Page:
The giant pangasius preys on a smaller species found near their habitat range. Various crustaceans become a part of their food chart. Apart from that, smaller fishes found in the river, shrimps, and crabs are also food to these large Critically Endangered species.

Are they dangerous?

No, giant pangasius cannot be considered dangerous. They are not a threat to humans in any way.

Would they make a good pet?

The giant pangasius can be seen in public aquariums. It needs a large-sized aquarium where it can swim freely and grow accordingly.

However, as they are Critically Endangered and the population is decreasing further, keeping this fish in captivity is not advised.

Did you know...

The giant pangasius is safe for consumption by humans. In fact, they are often found fresh in markets.

Where is the giant pangasius from?

The giant pangasius or the Chao Phraya giant catfish is endemic to Asia. They are from the southeastern basins that are Chao Phraya and Mekong basins in Lao, Thailand, Cambodia, PDR, and Vietnam.

Why is the giant pangasius endangered?

The giant pangasius (Pangasius sanitwongsei) is currently listed as Critically Endangered by the International Union for Conservation of Nature or the IUCN. The main reason behind this poor population of Pangasius sanitwongsei is overfishing. Other than that, the construction of dams has restricted the fish from migrating and as a result, get trapped.

Here at Kidadl, we have carefully created lots of interesting family-friendly animal facts for everyone to discover! For more relatable content, check out these nurse shark facts and king salmon facts for kids.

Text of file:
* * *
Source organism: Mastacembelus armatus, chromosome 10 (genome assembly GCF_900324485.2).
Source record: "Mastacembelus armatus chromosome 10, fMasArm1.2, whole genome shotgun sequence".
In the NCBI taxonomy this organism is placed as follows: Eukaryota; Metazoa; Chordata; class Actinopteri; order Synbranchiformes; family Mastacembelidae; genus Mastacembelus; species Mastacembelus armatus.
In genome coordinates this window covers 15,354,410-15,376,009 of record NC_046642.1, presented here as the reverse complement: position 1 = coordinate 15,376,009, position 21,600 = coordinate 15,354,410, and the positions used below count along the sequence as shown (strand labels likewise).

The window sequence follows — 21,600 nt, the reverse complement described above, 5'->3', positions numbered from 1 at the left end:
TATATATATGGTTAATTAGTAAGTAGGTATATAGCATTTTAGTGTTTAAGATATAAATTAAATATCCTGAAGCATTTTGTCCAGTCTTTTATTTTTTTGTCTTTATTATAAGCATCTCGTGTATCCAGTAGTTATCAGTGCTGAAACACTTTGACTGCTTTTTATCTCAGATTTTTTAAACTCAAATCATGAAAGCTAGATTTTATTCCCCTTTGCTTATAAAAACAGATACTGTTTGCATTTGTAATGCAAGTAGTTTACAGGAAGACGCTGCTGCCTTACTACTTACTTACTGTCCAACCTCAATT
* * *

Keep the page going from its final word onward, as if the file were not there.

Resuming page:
You can even occupy yourself at home by coloring in one of our free printable baby shark coloring pages.

Main image by Raita Futo and second image by .

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Written by Moumita Dutta

Bachelor of Arts specializing in Journalism and Mass Communication, Postgraduate Diploma in Sports Management

Moumita Dutta picture

Moumita DuttaBachelor of Arts specializing in Journalism and Mass Communication, Postgraduate Diploma in Sports Management

A content writer and editor with a passion for sports, Moumita has honed her skills in producing compelling match reports and stories about sporting heroes. She holds a degree in Journalism and Mass Communication from the Indian Institute of Social Welfare and Business Management, Calcutta University, alongside a postgraduate diploma in Sports Management.

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Fact-checked by Gowri Rao

Bachelor of Arts specializing in Economics

Gowri Rao picture

Gowri RaoBachelor of Arts specializing in Economics

With a bachelor's degree in Economics from Krea University, Gowri is a highly skilled data analyst and an expert in regression and causation modeling. Her interests in economic trends, finance, and investment research complement her professional expertise. In addition to her professional pursuits, Gowri enjoys swimming, running, and playing the drums, and she is also a talented tutor.